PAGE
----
On the other hand, personal follow-up (or “lead-nurturing”) emails invite leads to start or continue a conversation. When you send an email from a personal address to a specific person (lead), it is, by definition, more personal and engaging. Leads feel prompted to respond because it feels like (and likely is) a genuine, human interaction and response to an inquiry.
It’s OK to send both types of emails; no one should rely on a single method to nurture leads. But data proves that people are far more likely to respond to a personal email. In fact, lead-nurturing emails have four to 10 times the response rate, compared with marketing emails or templated email blasts sent to several leads at once. Consider that stat the next time you set out to nurture your leads, especially those beyond the 30-day window. Again: Email marketing is not follow-up. You have to put the personal effort in to nurture your leads.
Pick Up the Phone for Lead Follow-Up
During the entire sixth month of our lead follow-up study, our buyer received a single phone call. One. The comments we left in the online lead form specifically noted that builders should, “Feel free to call, email, or text” a follow-up. Our secret shopper was welcoming phone calls, but builders and their salespeople have essentially stopped using the phone.
Today we see a real reluctance to make phone calls in our industry. Salespeople believe that sending an email is enough; that it counts as reaching out. But just one in four personal emails are opened and engaged with by the recipient.
We need to start picking up the phone. On average, people only get about six phone calls a day. If you’re one of those calls, you have a much better opportunity to move that customer forward in the sales process.
Calls and Emails: a Super-Charged Follow-Up
If you bundle phone calls and personal emails, your response rate will go up by 30%. Even if you just leave a voicemail to let your lead know you sent an email, that can be enough to prompt a response.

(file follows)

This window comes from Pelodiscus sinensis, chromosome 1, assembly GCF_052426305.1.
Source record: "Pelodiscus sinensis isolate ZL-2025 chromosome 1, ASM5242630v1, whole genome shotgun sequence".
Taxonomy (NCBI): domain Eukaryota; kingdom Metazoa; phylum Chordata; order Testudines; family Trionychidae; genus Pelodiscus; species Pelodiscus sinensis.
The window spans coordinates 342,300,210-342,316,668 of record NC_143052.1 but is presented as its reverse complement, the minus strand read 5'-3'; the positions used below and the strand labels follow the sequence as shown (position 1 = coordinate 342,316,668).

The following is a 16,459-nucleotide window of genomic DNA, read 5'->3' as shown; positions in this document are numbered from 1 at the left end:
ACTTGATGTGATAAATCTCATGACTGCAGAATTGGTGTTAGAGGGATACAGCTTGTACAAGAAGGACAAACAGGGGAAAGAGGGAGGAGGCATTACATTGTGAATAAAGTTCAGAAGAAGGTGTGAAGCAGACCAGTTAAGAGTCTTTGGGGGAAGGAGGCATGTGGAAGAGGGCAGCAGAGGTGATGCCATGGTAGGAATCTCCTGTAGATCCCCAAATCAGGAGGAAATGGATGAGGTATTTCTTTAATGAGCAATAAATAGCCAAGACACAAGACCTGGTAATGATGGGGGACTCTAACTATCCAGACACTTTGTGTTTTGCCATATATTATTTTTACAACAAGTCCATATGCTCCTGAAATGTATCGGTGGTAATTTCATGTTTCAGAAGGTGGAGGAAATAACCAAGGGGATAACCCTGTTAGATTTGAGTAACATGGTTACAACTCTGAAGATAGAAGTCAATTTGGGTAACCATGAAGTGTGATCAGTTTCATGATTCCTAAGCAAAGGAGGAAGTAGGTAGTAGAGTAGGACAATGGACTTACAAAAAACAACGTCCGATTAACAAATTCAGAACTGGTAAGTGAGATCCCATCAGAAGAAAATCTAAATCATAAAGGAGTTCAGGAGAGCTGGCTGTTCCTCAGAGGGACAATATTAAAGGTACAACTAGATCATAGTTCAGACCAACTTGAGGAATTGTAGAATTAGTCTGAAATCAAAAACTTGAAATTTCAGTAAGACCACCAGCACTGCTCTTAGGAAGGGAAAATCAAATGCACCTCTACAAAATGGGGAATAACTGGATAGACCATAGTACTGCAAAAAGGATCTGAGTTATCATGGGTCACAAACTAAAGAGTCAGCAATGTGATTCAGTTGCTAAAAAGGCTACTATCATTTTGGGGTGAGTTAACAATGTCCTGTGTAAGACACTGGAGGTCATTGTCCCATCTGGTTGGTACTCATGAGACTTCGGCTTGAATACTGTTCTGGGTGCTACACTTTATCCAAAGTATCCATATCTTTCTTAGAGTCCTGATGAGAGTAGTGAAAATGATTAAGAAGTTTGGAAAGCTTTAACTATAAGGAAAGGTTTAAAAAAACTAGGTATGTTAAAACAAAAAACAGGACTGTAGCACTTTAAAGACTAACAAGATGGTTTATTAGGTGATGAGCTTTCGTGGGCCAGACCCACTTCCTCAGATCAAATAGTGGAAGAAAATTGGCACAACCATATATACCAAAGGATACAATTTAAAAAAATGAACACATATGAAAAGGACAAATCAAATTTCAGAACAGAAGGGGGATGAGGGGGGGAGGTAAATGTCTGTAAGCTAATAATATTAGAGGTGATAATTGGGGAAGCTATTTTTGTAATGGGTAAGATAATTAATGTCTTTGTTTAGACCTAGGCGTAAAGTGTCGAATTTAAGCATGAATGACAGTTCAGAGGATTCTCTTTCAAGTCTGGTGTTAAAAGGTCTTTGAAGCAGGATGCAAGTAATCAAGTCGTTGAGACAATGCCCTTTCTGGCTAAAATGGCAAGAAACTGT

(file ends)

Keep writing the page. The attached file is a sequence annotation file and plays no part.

Remember, also, that we only received one phone call and six personal emails in the sixth month of our study. Imagine the competitive edge you’d gain by sending personal email follow-ups and calling your leads.
A Word About Texting Your Buyers
Text messaging is an increasingly popular (and often preferred) way to stay in touch with buyers once a contract is signed or serious interest is established to keep a conversation going. But it is rarely used as a prospecting tool.
One-to-one texting is fine as long as you are respecting a prospect’s communication preferences. However, by law, you need permission from prospects to send text messages via a mass-marketing tool. It’s a tricky business, and it presents a real risk. We’ll delve deeper into it in a future issue.
Put the Work in Now for Long-Term Results
Yes, prospecting can be grueling work. That’s why most builder salespeople don’t keep up with it. It’s the first thing that’s dropped when they’re busy, or they simply lose interest.
But it’s incredibly important for builders and salespeople to be disciplined in long-term prospecting. Realistically, you should be spending about two hours every day on it because the sales are there—you just have to be patient and work for them.
You can count on your competition giving up on prospecting because it’s easy to let it slide. But you can be successful by consistently reaching out and following up with prospects. As pastor Craig Groeschel puts it: “Successful people do consistently what others do occasionally.”